We have done this amazing work in South East Washington as an entirely volunteer organization. That right, no one has ever taken a salary.

Our Future

Forever Homes is morphing from a local organization to a National one as we have learned of many regions that lack the resources that we can provide. Here are our future goals:

  1. Increase the number of Rejuvenate Retreat Locations. Our strategy is to create supportive groups of moms across the world. We will launch a Rejuvenate retreat in any community where there is a small group of mom’s willing to join us in the task. As these mom’s bind together, we identify the local resources available to adoptive and foster parents so that we can target growth area for our next goal:
  2. Increase partnerships with or start mental health clinics with an adoption specialty in every community that lacks one. That is a big goal, but a necessary one. When we travel the country we hear, more often than not, that our lack of community expertise is not at all rare. We aim to change that. We are currently working to refine a reproducible training and supervision model that is fiscally sound.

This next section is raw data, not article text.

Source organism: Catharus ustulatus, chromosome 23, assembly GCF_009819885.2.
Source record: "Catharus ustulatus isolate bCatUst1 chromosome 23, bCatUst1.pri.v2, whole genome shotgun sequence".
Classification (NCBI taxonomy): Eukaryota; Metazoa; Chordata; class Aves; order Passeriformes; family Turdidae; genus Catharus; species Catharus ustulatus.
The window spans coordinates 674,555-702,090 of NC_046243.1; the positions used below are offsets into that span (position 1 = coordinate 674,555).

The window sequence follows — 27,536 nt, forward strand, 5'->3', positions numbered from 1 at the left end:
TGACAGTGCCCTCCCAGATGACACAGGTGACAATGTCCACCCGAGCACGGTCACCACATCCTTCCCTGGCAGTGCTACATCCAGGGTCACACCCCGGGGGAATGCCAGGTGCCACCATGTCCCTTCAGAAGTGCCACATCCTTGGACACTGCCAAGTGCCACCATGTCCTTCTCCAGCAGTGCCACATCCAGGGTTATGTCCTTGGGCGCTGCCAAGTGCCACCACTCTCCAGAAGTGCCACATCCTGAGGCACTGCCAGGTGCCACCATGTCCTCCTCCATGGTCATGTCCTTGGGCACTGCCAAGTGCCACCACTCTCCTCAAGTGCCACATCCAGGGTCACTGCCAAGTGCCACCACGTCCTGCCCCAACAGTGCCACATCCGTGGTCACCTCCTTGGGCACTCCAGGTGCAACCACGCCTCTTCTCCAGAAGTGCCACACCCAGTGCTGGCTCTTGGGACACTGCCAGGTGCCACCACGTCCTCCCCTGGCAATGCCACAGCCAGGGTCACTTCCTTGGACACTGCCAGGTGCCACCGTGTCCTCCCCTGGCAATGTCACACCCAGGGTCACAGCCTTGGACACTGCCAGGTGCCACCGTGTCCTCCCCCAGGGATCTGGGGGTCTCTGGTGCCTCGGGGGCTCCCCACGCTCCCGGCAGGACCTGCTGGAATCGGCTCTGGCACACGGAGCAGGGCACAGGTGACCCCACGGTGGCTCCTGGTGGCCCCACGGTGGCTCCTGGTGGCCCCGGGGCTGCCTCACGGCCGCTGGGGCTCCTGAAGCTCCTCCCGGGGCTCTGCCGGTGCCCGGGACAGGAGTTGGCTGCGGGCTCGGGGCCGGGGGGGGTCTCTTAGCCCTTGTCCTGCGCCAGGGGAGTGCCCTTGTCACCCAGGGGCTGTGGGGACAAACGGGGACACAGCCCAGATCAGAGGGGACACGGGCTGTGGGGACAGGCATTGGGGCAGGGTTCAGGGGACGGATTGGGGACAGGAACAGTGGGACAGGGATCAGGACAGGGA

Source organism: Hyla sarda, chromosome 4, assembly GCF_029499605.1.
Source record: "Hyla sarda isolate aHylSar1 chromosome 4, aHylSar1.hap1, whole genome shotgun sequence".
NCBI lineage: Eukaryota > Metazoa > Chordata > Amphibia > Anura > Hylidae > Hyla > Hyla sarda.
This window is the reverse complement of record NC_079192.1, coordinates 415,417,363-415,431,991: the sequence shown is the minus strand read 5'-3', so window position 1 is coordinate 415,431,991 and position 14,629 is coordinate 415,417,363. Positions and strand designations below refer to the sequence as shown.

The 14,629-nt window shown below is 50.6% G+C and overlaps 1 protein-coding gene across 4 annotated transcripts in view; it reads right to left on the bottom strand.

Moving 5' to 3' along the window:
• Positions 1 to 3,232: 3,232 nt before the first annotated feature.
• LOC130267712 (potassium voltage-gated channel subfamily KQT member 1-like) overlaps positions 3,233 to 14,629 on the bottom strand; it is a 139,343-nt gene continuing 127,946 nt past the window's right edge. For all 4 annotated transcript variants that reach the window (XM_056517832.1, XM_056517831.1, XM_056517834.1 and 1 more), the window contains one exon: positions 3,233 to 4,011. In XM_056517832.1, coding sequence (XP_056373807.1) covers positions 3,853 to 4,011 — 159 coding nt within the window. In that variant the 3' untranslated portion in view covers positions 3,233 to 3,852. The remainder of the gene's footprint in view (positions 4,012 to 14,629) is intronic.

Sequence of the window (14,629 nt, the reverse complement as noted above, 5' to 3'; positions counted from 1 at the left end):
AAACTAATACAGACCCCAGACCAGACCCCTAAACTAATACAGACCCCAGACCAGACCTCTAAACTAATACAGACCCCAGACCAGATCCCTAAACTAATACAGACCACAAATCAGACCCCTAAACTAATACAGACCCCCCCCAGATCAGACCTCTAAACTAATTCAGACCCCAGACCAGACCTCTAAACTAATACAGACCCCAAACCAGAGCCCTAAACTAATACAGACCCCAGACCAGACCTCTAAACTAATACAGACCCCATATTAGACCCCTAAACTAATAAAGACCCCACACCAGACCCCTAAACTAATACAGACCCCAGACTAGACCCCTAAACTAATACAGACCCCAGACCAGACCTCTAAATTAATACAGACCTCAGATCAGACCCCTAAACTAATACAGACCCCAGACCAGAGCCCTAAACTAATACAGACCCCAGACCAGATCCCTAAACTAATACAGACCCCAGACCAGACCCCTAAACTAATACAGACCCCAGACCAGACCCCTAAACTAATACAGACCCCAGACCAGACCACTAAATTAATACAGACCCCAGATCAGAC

If you’d like to join with us in our lofty goals, we welcome your partnership. you can:

  1. Request a Rejuvenate Retreat in your area. We need boots on the ground in the region before we will commit to a region. If that is you, lets talk
  2. Request training or certification for yourself, as a medical provider or mental health professional, and we will assist you in getting started in this area of specialty.
  3. Donate to the Rejuvenate Retreat Scholarship fund so that every mom can attend this rejuvenating experience.
  4. Donate to our general fund so that we can continue to train new providers, provide needed low cost mental health services to children, and expand our clinical reach to every community.

God Bless,

Jennie and Lynn Owens